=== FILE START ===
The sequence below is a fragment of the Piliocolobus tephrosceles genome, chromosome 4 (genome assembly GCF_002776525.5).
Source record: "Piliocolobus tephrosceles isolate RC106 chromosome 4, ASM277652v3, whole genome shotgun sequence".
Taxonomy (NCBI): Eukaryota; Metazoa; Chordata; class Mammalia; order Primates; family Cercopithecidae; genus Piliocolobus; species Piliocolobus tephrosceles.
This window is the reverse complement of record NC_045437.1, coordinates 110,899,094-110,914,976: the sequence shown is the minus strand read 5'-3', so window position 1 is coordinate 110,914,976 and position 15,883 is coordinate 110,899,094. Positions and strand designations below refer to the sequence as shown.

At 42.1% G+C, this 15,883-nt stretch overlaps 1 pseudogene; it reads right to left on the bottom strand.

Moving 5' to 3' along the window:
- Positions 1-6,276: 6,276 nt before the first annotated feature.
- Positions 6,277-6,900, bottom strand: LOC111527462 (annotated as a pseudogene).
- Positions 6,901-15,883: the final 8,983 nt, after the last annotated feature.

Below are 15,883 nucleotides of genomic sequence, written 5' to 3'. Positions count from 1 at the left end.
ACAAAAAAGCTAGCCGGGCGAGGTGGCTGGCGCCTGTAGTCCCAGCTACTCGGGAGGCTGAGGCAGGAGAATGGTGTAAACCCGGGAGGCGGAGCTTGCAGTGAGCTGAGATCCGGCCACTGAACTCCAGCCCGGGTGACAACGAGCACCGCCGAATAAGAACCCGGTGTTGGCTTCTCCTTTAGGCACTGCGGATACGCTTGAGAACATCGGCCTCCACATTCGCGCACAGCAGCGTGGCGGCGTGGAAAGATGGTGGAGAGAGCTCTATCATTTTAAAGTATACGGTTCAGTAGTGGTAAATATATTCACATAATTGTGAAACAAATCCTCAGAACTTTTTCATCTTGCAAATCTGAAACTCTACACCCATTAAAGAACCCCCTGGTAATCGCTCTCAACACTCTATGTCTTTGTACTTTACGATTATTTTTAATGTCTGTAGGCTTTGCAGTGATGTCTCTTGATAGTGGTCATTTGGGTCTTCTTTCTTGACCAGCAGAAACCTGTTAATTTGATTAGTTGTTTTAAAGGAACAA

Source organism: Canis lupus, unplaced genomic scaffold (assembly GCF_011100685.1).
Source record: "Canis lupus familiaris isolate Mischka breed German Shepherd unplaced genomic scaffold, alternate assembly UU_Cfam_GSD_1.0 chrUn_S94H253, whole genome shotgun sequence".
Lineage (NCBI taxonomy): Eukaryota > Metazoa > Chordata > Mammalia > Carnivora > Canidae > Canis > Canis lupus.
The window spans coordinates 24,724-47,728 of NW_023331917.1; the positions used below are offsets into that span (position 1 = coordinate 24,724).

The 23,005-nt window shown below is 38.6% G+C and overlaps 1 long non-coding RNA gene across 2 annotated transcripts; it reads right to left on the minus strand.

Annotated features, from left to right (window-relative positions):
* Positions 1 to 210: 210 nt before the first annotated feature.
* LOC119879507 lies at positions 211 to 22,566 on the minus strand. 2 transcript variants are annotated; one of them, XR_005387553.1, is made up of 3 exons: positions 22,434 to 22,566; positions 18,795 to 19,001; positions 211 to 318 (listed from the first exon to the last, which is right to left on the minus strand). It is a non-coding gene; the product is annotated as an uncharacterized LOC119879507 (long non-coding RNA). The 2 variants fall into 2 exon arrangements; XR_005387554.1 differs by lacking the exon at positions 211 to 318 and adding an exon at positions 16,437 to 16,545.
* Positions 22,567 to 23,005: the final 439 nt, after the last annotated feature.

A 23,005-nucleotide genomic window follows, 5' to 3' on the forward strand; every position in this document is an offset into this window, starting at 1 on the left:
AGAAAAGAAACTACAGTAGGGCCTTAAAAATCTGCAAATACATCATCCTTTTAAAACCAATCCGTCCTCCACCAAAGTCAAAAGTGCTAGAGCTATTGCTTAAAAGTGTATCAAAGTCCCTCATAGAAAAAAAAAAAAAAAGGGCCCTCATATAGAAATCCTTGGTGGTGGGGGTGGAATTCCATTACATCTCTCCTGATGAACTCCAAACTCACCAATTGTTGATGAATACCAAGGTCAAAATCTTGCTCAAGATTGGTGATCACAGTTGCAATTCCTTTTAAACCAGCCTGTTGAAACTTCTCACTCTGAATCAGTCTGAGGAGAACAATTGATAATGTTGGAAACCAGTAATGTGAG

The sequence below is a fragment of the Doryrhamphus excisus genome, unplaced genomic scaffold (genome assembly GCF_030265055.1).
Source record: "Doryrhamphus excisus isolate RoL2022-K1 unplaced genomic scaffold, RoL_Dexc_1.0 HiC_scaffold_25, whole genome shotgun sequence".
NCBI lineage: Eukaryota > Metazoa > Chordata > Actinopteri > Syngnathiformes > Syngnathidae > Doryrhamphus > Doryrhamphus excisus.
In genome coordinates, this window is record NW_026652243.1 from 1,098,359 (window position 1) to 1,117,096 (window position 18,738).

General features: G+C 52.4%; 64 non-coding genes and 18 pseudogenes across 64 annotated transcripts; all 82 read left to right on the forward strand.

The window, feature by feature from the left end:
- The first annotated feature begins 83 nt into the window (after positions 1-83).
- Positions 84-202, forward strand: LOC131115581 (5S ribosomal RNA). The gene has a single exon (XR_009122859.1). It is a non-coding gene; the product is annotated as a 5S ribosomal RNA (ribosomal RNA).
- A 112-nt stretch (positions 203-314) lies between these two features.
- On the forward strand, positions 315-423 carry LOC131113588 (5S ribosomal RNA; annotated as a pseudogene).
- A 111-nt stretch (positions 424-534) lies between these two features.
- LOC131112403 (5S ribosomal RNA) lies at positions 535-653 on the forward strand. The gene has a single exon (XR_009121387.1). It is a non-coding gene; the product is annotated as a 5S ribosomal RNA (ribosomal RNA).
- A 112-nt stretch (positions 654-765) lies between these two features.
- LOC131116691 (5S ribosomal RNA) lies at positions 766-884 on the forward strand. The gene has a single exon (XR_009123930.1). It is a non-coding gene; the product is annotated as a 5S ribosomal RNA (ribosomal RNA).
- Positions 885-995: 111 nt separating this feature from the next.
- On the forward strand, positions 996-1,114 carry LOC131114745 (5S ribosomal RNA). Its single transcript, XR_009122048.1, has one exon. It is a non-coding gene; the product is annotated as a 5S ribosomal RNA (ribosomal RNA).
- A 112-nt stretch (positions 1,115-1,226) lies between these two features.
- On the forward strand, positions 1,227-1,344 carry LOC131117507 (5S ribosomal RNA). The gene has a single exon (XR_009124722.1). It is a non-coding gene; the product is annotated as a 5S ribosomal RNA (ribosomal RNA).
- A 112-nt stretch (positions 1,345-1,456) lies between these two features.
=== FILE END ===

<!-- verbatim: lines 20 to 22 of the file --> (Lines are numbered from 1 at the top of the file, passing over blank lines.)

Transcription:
* Positions 22,567 to 23,005: the final 439 nt, after the last annotated feature.

A 23,005-nucleotide genomic window follows, 5' to 3' on the forward strand; every position in this document is an offset into this window, starting at 1 on the left:
AGAAAAGAAACTACAGTAGGGCCTTAAAAATCTGCAAATACATCATCCTTTTAAAACCAATCCGTCCTCCACCAAAGTCAAAAGTGCTAGAGCTATTGCTTAAAAGTGTATCAAAGTCCCTCATAGAAAAAAAAAAAAAAAGGGCCCTCATATAGAAATCCTTGGTGGTGGGGGTGGAATTCCATTACATCTCTCCTGATGAACTCCAAACTCACCAATTGTTGATGAATACCAAGGTCAAAATCTTGCTCAAGATTGGTGATCACAGTTGCAATTCCTTTTAAACCAGCCTGTTGAAACTTCTCACTCTGAATCAGTCTGAGGAGAACAATTGATAATGTTGGAAACCAGTAATGTGAG